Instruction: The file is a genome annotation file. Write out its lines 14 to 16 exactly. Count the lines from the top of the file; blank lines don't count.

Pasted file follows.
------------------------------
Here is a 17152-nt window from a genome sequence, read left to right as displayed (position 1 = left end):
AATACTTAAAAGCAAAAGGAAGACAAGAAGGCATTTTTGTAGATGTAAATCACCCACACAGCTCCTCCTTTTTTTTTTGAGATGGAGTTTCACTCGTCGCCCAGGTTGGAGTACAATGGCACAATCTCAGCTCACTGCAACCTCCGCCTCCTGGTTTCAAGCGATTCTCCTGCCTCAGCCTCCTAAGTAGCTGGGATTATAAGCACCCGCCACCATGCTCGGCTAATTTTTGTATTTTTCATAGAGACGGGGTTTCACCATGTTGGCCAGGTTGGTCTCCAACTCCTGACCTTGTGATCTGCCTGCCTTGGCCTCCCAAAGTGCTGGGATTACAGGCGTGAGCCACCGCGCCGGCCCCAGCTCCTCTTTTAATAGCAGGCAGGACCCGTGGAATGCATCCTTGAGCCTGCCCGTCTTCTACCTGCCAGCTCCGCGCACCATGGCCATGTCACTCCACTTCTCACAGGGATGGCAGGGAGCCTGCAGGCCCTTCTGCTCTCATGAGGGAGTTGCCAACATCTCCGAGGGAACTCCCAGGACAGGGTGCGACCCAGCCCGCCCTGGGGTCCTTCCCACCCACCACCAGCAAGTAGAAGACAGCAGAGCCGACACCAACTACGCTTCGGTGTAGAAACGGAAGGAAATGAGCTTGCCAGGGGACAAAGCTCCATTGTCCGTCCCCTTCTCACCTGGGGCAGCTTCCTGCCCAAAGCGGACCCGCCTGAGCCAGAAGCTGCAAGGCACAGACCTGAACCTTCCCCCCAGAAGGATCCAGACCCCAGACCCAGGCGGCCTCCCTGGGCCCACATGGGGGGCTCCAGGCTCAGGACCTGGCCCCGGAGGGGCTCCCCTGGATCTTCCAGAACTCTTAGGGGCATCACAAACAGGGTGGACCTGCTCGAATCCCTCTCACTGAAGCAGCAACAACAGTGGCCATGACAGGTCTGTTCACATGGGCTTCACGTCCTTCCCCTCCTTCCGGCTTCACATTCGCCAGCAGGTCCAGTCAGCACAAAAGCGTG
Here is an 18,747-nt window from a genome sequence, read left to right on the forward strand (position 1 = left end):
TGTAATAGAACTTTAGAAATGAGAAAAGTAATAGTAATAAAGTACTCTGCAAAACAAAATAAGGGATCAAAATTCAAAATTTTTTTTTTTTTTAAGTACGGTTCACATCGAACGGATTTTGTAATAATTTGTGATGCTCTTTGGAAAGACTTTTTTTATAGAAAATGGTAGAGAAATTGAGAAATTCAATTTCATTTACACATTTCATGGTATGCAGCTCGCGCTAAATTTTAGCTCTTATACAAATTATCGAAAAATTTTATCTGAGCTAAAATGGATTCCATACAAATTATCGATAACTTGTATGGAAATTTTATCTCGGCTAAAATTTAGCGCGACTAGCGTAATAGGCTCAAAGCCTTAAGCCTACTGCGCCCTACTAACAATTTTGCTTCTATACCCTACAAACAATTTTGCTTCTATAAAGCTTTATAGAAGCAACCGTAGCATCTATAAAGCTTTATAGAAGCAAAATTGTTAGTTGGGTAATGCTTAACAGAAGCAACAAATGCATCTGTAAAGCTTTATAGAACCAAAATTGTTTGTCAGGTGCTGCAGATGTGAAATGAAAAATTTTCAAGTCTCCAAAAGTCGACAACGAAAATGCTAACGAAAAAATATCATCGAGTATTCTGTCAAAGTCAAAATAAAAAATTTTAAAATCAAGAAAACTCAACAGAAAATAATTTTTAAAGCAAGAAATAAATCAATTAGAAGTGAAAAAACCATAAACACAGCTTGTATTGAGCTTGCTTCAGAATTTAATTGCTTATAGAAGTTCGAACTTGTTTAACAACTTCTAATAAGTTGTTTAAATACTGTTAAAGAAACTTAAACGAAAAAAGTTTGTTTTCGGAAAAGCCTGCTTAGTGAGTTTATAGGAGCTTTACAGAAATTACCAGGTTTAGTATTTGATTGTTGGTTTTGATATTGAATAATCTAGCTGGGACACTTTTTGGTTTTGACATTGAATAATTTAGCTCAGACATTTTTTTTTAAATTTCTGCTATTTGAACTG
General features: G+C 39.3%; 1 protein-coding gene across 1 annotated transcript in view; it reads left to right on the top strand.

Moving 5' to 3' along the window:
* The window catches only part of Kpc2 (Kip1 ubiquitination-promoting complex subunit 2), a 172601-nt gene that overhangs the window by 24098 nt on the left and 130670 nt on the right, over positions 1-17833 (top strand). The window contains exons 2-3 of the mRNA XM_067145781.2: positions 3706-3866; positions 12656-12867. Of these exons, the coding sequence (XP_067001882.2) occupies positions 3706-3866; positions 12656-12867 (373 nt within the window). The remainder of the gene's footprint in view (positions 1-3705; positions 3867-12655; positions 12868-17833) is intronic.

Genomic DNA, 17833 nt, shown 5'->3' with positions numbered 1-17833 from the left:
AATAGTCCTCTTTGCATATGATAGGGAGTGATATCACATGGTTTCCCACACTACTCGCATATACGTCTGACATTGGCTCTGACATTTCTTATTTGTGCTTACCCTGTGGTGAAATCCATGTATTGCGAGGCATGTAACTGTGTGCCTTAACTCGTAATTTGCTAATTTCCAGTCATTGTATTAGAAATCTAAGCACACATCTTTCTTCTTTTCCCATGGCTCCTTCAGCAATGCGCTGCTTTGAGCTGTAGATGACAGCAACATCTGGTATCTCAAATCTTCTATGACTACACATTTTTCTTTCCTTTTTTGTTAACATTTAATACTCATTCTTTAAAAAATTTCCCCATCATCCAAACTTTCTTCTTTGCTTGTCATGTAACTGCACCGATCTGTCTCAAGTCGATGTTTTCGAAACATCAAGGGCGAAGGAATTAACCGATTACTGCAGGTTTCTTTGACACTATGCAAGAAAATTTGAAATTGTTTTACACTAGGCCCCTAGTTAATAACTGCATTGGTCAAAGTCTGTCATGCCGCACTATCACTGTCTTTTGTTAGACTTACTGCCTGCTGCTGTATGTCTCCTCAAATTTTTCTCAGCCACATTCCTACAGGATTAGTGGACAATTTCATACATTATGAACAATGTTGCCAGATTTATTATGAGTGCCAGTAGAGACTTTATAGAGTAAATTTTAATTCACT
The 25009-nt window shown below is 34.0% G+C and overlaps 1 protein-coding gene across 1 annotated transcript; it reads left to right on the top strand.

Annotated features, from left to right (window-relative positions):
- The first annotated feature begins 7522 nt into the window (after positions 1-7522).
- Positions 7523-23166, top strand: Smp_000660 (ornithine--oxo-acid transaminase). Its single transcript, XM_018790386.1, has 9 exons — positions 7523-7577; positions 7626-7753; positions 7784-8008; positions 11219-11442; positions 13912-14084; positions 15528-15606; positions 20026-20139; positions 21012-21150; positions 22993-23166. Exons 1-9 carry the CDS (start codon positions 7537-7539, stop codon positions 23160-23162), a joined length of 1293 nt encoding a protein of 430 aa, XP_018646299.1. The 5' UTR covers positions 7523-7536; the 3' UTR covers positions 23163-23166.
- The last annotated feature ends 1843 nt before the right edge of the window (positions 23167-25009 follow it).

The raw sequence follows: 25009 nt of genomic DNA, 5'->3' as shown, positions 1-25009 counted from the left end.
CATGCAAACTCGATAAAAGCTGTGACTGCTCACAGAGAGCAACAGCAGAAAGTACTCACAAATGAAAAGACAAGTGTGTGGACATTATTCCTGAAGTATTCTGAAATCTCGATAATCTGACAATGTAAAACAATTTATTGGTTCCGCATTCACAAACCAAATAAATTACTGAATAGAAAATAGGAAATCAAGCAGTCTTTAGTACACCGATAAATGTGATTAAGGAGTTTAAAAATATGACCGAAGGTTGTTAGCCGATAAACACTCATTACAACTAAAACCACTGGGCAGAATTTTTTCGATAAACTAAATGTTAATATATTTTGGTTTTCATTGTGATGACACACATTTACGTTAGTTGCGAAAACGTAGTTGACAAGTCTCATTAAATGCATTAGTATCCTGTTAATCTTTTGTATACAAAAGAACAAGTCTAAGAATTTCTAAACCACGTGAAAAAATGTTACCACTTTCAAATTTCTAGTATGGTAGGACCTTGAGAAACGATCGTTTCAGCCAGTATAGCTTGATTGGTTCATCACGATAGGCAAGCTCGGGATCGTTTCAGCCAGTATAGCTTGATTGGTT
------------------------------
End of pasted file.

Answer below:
- The last annotated feature ends 1843 nt before the right edge of the window (positions 23167-25009 follow it).

The raw sequence follows: 25009 nt of genomic DNA, 5'->3' as shown, positions 1-25009 counted from the left end.
CATGCAAACTCGATAAAAGCTGTGACTGCTCACAGAGAGCAACAGCAGAAAGTACTCACAAATGAAAAGACAAGTGTGTGGACATTATTCCTGAAGTATTCTGAAATCTCGATAATCTGACAATGTAAAACAATTTATTGGTTCCGCATTCACAAACCAAATAAATTACTGAATAGAAAATAGGAAATCAAGCAGTCTTTAGTACACCGATAAATGTGATTAAGGAGTTTAAAAATATGACCGAAGGTTGTTAGCCGATAAACACTCATTACAACTAAAACCACTGGGCAGAATTTTTTCGATAAACTAAATGTTAATATATTTTGGTTTTCATTGTGATGACACACATTTACGTTAGTTGCGAAAACGTAGTTGACAAGTCTCATTAAATGCATTAGTATCCTGTTAATCTTTTGTATACAAAAGAACAAGTCTAAGAATTTCTAAACCACGTGAAAAAATGTTACCACTTTCAAATTTCTAGTATGGTAGGACCTTGAGAAACGATCGTTTCAGCCAGTATAGCTTGATTGGTTCATCACGATAGGCAAGCTCGGGATCGTTTCAGCCAGTATAGCTTGATTGGTT